Question: "Is it plagiarism to read a section in a book and rewrite it in your own words? It's hard to change to the order around because it's in a timeline of events."
This is a tough one....
Yes, it is plagiarism if you are copying word for word.
It could also be plagiarism if the timeline was a specific argument (i.e. it could be 'idea' plagiarism), as opposed to a historical report of events.
For example (assuming your own words):
11:05 John went to the pub
11:10 John ordered a pint
11:15 John sat down
would not be (in my opinion) plagiarism as you are reporting a series of events.
But, if Smith in a paper in 2010 reported:
"1920 X was discovered by Brown in London
1933 Y was discovered by Jones in Paris
1977 Z was discovered by Green in Tokyo
This led to the discovery of A by Morris in 2010"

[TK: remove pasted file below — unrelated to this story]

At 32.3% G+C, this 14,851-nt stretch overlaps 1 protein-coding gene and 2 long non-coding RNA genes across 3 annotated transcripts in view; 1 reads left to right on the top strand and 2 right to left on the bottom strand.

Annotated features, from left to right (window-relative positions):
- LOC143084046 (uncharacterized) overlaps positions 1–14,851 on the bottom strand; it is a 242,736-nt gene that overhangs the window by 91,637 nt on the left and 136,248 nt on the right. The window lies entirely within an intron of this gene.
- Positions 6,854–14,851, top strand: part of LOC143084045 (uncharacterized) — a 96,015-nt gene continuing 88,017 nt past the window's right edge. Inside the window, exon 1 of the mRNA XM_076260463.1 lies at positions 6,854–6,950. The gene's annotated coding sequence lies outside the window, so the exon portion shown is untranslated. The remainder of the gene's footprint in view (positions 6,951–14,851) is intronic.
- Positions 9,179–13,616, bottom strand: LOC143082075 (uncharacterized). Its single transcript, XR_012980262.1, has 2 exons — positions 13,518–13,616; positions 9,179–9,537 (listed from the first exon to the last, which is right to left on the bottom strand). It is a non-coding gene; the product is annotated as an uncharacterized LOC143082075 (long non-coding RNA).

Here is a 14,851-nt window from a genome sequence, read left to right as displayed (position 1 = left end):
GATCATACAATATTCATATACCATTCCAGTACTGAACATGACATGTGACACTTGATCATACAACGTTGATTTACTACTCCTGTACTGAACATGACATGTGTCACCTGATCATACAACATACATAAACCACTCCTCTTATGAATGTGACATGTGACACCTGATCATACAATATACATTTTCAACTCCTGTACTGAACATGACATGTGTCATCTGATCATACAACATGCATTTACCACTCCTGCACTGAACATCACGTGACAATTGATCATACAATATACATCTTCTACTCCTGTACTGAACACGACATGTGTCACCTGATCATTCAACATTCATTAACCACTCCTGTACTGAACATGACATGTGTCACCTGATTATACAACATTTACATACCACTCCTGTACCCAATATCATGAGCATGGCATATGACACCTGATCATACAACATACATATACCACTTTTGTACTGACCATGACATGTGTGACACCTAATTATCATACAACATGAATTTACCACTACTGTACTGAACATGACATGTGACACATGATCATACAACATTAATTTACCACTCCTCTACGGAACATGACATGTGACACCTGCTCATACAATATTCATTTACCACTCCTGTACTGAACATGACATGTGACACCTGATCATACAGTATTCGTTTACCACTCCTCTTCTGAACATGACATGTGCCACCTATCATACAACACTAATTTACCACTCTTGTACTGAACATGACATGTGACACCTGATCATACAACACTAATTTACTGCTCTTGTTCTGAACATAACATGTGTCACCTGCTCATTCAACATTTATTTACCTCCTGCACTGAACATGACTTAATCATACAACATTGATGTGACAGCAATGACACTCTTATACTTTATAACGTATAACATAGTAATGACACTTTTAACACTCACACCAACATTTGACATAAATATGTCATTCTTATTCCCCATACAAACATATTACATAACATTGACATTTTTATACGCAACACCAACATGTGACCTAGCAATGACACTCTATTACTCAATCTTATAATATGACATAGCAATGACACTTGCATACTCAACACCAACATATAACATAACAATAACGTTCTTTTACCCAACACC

And you wrote:
"The discovery of X in London by Brown in 1920, and the subsequent discoveries of Y by Jones in 1933 and Z by Green in 1977, led to Morris discovering A in 2010."
Then although that wouldn't be 'text' plagiarism it would be 'idea' plagiarism as you are passing off the hard work and reading of Smith as your own. The correct way to report this would be:
"The discovery of X in London by Brown in 1920, and the subsequent discoveries of Y by Jones in 1933 and Z by Green in 1977, led to Morris discovering A in 2010 (Smith, 2010)."
That is, the inclusion of the reference of Smith 'protects' against an accusation of 'idea' plagiarism, and putting the 'findings' in your own words 'protects' against 'text' plagiarism.
Alternatively, if you have made the connection between the events yourself (i.e. you have done all the hard work of finding the original papers and making the connections) then it would not plagiarism.